How Terry Richardson Paid His Way Out of Trouble
For four years, fashion photographer Terry Richardson has been accused of being a sex offender and predator—a scandalous narrative that has escalated in the past nine months, smearing the notoriously pervy photog’s already questionable reputation.
Now Richardson has told his side of the story to New York magazine. It’s a lengthy and thorough feature, but writer Benjamin Wallace gives short shrift to the two lawsuits he uncovered, both filed in 2005 in California, alleging that Richardson is, well, a scumbag. In the first suit, Romanian model Gabriela Johansson accused Richardson of publishing nude photographs of her without her consent. (She claimed she only agreed to be in a “test shoot.”) Johansson sought $1 million in damages for fraud, invasion of privacy, misappropriation, breach of contract, and intentional infliction of emotional distress. Frank “Speedy” Lopera filed a similar suit alleging he was deceived by Richardson.
Both suits have since been settled, and the complaints were published in full for the first time on BuzzFeed late Monday. Below, the allegations that New York glossed over.
Richardson disguised model consent forms as “sign-in” papers for a topless shoot.
Johansson says she filled out “sign-in” papers upon arriving at the Chateau Marmont with several other models from her agency for what she thought was a topless “test shoot”—one that would be used “solely for casting purposes,” according to the complaint, filed in May 2005. Johansson says she was never given a copy of the papers she signed, which were “actually an alleged full model release…” The photographer misled Johansson, “a non-native English speaking model,” to think that any photos from the topless, semi-nude shoot would be used for casting, according to the complaint. The photographs were published on Richardson’s website in the fall of 2004, and “one or more” was later displayed without Johansson’s consent in a “traveling world-wide exhibition” for the photographer’s “own commercial gain.”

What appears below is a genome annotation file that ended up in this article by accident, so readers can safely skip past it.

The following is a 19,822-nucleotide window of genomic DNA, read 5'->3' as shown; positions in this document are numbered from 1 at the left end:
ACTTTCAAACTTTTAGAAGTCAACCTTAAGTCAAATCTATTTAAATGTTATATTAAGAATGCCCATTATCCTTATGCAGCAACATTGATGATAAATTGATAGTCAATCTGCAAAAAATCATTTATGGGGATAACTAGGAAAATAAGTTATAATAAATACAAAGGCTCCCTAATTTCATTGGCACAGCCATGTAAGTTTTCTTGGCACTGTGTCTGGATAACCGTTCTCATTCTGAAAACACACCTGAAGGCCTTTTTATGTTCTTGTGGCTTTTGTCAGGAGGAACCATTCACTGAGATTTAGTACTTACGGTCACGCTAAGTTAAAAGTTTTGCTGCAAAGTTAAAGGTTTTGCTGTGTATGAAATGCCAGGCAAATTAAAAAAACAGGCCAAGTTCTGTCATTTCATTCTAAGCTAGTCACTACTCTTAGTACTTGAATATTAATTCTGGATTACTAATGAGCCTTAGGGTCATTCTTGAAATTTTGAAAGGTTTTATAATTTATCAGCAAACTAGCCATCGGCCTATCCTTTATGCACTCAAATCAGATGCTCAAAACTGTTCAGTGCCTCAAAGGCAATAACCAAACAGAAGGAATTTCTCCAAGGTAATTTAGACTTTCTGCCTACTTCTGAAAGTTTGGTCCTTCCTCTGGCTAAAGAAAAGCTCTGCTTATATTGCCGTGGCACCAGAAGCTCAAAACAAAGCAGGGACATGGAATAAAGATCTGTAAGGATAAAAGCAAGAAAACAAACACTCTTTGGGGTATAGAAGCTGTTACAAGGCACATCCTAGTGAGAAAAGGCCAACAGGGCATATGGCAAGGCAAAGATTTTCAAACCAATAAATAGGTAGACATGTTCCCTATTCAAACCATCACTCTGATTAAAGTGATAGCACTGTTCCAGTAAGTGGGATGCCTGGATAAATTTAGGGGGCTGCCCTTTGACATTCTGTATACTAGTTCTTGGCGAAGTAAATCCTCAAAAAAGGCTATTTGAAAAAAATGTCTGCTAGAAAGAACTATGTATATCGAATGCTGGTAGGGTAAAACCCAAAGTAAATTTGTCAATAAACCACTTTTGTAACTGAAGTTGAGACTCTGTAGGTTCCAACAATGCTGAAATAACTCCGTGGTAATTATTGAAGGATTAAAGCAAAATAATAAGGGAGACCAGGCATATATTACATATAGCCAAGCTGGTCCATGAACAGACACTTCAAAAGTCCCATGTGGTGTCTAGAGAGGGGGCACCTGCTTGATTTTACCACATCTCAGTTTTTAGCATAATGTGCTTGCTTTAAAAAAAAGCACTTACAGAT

Richardson pushed “aggressively” for Johansson to get fully nude; she felt “extremely uncomfortable.”
Johansson had only agreed to doff her top on camera, but as soon as Richardson began shooting, he asked her to reveal more “and then ultimately pushed aggressively for her to pull down her bottoms,” according to the complaint. Johansson quickly became “extremely uncomfortable” with the poses Richardson was requesting and finally walked out of the “Casting Session,” the complaint alleges.
Frank “Speedy” Lopera was 17 when he visited Richardson’s home for a “test shoot” that he didn’t know would involve nudity.
In 1995 or 1996, when Lopera was not yet 18, he participated in a “test” shoot that Richardson’s team had described to him and his agent as a session “solely for the experience of both the photographer and the subject,” according to a complaint filed in November 2005. Lopera claimed he had no knowledge of the lewd nature of the shoot before arriving and then was cajoled into posing nude after telling Richardson he was “not comfortable” doing so.
Richardson told Lopera the photos would not be made public.
Richardson assured Lopera that “the pictures were not for any publication or any other public purpose,” but four of the photos taken during the shoot were indeed published in Richardson’s wildly successful pornographic Taschen book, Terryworld, according to the complaint. Lopera’s penis is visible in three of the pictures. Lopera went on to work with Richardson on fashion shoots for Levi’s, Rolling Stone, Spin, and other publications, unaware that his private parts would be splashed across the pages of Terryworld. Neither 17-year-old Lopera nor his legal guardian at the time were asked to sign a release form, the complaint alleges.